Never looked for that. There is too much integration than some details that probably could take someone else to I didn’t pass that. I’m just saying what I saw like two days ago. It’s in my mind to take a look, but I need to stop and figure out this game list is the kind of uncommon service for me. I probably if I ask a bunch of friends who are using Gamelifts, nobody will raise the hand.
Host: No, that absolutely goes to your philosophy of looking at uncommon services, right, because maybe nobody uses it, but it still has a vulnerability through which you can get to the data. Right?
So one of the things that as you pointed out, right, attackers try to exploit some vulnerability somewhere so that they can get into your cloud environment and start getting access to the data. Right? And one of the longstanding and popular vulnerabilities is the EC two instances which has Imdsv One enabled which gets exploited quite a bit. And I think the V two was released sometime in 2020. So can you share what Imdsv One is and how do attackers exploit and how can we address that? Why is it taking time and stuff like that?
Rodrigo: Well, that’s a good point. That’s one of like when I was talking about the default truth, that’s one of the points. Like it like creates the metadata v two to protect for server side requests for your attacks.
Like most likely because of the Capital One case, like it was emblematic because that occur. What is metadata? Metadata? That’s crazy p like 16925, 416-925-4254 that catch a bunch of information about where the security group, the ami, you’re using these kind of things.
When you attach a role to the instance, the credentials of the role are cached directory.
If you are from the instance, you could access that and grab that information. And that’s what’s happened with captiva, right? It was there that they could do the territory, modify the host header and so have access to the metadata and grab the keys and use it. For example, if you have some restriction, like I could grab the keys, but I could not use the keys. Right? And after that they probably because of this they released the metadata v two. And so the metadata v two. You’re not just pointed to that IP and the path of that, you need to get a token modify more headers. And so if you have a flaw in your application, it’s a service request for sure.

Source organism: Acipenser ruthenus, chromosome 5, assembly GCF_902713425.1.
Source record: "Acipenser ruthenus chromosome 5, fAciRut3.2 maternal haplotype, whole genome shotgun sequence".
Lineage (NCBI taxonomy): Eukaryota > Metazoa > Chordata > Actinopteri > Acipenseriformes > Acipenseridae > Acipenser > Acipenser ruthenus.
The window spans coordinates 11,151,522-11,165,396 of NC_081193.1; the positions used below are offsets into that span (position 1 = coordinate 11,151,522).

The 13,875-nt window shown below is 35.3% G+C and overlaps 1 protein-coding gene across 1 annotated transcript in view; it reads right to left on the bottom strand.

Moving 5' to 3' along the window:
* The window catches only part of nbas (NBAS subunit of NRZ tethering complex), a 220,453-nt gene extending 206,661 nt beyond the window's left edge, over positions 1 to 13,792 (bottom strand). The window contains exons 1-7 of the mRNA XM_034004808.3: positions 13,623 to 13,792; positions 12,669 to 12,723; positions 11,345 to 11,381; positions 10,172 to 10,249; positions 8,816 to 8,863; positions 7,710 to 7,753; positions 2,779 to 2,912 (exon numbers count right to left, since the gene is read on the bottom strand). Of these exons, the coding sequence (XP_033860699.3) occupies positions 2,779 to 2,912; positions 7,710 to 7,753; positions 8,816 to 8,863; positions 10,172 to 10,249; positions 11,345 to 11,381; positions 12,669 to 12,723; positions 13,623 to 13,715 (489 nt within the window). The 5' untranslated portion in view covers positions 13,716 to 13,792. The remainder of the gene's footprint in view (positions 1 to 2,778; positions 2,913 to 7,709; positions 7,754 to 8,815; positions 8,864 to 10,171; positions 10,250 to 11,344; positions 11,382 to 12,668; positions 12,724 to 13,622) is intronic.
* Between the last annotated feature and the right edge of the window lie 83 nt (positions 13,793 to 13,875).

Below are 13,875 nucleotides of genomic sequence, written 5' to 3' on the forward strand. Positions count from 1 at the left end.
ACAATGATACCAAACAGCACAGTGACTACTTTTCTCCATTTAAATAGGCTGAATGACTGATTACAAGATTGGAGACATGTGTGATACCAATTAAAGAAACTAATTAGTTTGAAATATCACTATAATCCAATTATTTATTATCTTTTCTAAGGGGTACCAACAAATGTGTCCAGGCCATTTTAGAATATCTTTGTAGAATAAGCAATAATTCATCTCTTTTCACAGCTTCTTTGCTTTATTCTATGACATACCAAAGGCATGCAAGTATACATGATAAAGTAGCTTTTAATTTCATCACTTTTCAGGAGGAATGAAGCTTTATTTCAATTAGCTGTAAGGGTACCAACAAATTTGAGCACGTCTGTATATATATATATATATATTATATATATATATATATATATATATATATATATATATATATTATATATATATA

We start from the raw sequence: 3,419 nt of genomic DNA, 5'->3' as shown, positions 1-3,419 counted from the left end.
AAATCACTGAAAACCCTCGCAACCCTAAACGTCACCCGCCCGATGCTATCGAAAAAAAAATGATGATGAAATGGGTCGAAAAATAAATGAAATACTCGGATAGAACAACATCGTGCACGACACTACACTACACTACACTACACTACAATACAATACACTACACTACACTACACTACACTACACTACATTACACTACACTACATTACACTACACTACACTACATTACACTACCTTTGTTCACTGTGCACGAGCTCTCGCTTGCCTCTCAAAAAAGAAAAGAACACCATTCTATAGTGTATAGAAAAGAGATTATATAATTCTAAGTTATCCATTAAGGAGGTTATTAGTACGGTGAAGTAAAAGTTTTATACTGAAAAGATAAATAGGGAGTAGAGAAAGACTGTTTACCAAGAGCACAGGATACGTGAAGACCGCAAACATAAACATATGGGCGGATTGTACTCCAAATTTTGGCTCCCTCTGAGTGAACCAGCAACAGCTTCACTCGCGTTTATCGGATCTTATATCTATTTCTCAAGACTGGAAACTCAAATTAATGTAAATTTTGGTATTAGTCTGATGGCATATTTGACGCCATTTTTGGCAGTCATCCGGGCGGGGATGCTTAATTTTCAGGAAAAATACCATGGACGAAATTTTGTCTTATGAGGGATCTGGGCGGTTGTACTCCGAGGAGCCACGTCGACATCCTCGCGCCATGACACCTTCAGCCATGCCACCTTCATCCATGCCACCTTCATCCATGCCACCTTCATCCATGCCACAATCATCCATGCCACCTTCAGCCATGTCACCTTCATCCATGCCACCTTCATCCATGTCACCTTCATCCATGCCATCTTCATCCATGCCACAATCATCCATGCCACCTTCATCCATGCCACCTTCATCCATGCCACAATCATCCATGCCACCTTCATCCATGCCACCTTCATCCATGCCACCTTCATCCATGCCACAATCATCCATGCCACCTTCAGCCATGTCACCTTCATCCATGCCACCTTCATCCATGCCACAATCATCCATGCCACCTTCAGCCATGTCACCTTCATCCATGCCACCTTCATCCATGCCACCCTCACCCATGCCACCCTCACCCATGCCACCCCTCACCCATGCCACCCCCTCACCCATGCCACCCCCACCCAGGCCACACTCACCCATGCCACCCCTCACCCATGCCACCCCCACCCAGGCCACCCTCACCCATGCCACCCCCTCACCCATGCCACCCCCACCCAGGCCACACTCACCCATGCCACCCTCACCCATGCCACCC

Probably you could not abuse that. But it’s disabled by default. Like if you go creating instance by default, it’s use the metadata you want. And so as I was talking like before, the solution is there. They have something that’s more secure that could improve your security, not more security to improve your security. If you have a natural problem, it’s going to protect you from depending it talks about application. If I have access to the shell of the machine, it’s the same, it doesn’t matter.
I could abuse in the same way, but it’s disabled by default. And so why do you go into that kind of check that csp has? For example, like you have a bunch of instance the instance because there is a fuse there that oh, I forgot the name of the field. But if the token I think required token something like that is optional or required on the describe of that, it’s optional. It’s because you’re using metadata v one required because you’re it. And so you could just go there and find the instance that is not working. You could go there and enable the metadata v two. And the best way to avoid creating machines, you could create a service control policy on the organization level that deny like a machine being created using not using the metadata v two, but by default like it’s metadata v one.
Host: Okay, that’s a very good advice, right, where maybe leverage SCP to restrict because by default aws doesn’t enforce that. So that’s one way to secure your prevention.